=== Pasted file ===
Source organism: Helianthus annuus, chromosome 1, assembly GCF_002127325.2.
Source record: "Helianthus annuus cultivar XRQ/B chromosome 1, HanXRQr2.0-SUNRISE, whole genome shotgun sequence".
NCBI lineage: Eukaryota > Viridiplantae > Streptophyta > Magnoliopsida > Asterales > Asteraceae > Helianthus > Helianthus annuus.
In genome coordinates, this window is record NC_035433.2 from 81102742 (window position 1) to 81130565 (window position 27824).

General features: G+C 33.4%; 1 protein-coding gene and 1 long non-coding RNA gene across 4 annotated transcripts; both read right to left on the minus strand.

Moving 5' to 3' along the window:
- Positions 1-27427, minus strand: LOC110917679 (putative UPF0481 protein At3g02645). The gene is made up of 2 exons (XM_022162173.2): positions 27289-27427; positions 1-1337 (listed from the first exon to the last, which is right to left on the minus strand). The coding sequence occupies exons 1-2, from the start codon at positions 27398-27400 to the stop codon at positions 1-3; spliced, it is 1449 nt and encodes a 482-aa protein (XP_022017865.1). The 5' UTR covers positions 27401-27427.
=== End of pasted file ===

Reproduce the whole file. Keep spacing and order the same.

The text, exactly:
Source organism: Helianthus annuus, chromosome 1, assembly GCF_002127325.2.
Source record: "Helianthus annuus cultivar XRQ/B chromosome 1, HanXRQr2.0-SUNRISE, whole genome shotgun sequence".
NCBI lineage: Eukaryota > Viridiplantae > Streptophyta > Magnoliopsida > Asterales > Asteraceae > Helianthus > Helianthus annuus.
In genome coordinates, this window is record NC_035433.2 from 81102742 (window position 1) to 81130565 (window position 27824).

General features: G+C 33.4%; 1 protein-coding gene and 1 long non-coding RNA gene across 4 annotated transcripts; both read right to left on the minus strand.

Moving 5' to 3' along the window:
- Positions 1-27427, minus strand: LOC110917679 (putative UPF0481 protein At3g02645). The gene is made up of 2 exons (XM_022162173.2): positions 27289-27427; positions 1-1337 (listed from the first exon to the last, which is right to left on the minus strand). The coding sequence occupies exons 1-2, from the start codon at positions 27398-27400 to the stop codon at positions 1-3; spliced, it is 1449 nt and encodes a 482-aa protein (XP_022017865.1). The 5' UTR covers positions 27401-27427.